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              Researched by The  Anti-Aging Clinic   "Aging Younger "            


Natural Health





                                      Selenium and Cancer

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It has long been known that severe selenium deficiency increases the risk of cancer. One double-blind study found some evidence that selenium supplements might help prevent cancer even in the absence of severe deficiency. The study actually designed to detect selenium's effects on skin cancer. It followed 1,312 individuals, half of whom were given 200 mcg of selenium daily. People participating in the study were not deficient in selenium. The participants were treated for an average of 2.8 years and were followed for about 6 years. Although no significant effect on skin cancer was found, the researchers were startled when the results showed that people taking selenium had a 50% reduction in overall cancer deaths and significant decreases in cancer of the lung (40%), colon (50%), and prostate (66%). The findings were so remarkable that the researchers felt obliged to break the blind and allow all the participants to take selenium.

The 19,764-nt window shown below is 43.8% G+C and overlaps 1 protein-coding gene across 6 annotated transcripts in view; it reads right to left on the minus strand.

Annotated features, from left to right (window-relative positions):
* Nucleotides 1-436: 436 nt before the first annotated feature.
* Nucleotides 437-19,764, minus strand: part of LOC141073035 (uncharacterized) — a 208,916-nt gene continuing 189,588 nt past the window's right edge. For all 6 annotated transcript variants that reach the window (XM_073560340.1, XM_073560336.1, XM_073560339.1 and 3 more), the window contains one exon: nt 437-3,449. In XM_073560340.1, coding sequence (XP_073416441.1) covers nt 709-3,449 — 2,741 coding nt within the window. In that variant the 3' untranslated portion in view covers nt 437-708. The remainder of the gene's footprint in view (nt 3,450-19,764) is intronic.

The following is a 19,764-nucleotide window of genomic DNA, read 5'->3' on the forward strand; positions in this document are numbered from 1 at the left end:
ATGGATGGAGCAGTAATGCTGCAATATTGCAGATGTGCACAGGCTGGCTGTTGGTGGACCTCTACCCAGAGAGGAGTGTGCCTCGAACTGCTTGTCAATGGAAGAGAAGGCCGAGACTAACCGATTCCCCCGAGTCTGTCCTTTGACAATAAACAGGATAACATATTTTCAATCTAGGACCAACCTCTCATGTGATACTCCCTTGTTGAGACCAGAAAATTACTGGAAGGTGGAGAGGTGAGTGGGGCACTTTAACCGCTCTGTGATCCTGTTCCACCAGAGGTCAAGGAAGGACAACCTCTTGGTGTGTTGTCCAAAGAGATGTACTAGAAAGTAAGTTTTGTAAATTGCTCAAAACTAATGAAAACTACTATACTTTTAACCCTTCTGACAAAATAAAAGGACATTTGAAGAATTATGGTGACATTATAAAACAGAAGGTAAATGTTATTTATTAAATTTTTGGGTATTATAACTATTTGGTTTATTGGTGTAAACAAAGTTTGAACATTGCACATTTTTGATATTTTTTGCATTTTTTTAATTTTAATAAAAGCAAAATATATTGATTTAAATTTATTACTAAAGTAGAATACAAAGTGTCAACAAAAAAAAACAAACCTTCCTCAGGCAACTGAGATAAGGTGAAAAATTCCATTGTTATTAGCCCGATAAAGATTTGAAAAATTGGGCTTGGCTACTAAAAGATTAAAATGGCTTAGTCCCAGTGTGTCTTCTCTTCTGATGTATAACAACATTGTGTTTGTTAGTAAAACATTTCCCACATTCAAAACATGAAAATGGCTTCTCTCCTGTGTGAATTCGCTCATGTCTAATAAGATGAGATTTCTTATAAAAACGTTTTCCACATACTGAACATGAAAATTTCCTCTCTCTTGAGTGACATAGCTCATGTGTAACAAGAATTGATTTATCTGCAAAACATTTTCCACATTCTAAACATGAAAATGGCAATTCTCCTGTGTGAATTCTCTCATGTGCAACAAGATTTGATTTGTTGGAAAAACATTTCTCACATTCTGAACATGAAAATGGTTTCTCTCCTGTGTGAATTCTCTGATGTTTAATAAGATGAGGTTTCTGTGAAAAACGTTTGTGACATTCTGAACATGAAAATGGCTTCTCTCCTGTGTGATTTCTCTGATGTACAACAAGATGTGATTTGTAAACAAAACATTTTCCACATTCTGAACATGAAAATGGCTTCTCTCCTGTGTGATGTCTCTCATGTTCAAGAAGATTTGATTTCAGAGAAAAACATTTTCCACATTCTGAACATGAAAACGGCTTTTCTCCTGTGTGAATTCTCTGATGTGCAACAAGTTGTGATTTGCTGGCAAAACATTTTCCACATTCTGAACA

Mixed Antioxidants

beta-carotene and cancer; It starts in the early 1980s, when the cumulative results of many studies suggested that people who eat a lot of fruits and vegetables are significantly less likely to get cancer. A close look at the data pointed to carotenes as the active ingredients in fruits and vegetables. It appeared that a high intake of dietary carotene might significantly reduce the risk of cancer of the lung, bladder, breast, esophagus and stomach.

However, as noted above, observational studies cannot prove cause and effect. When researchers gave beta-carotene to study participants, the results have been impressively negative.

Most studies enrolled people in high-risk groups, such as smokers, because it is easier to see results when you look at people who are more likely to develop cancer to begin with.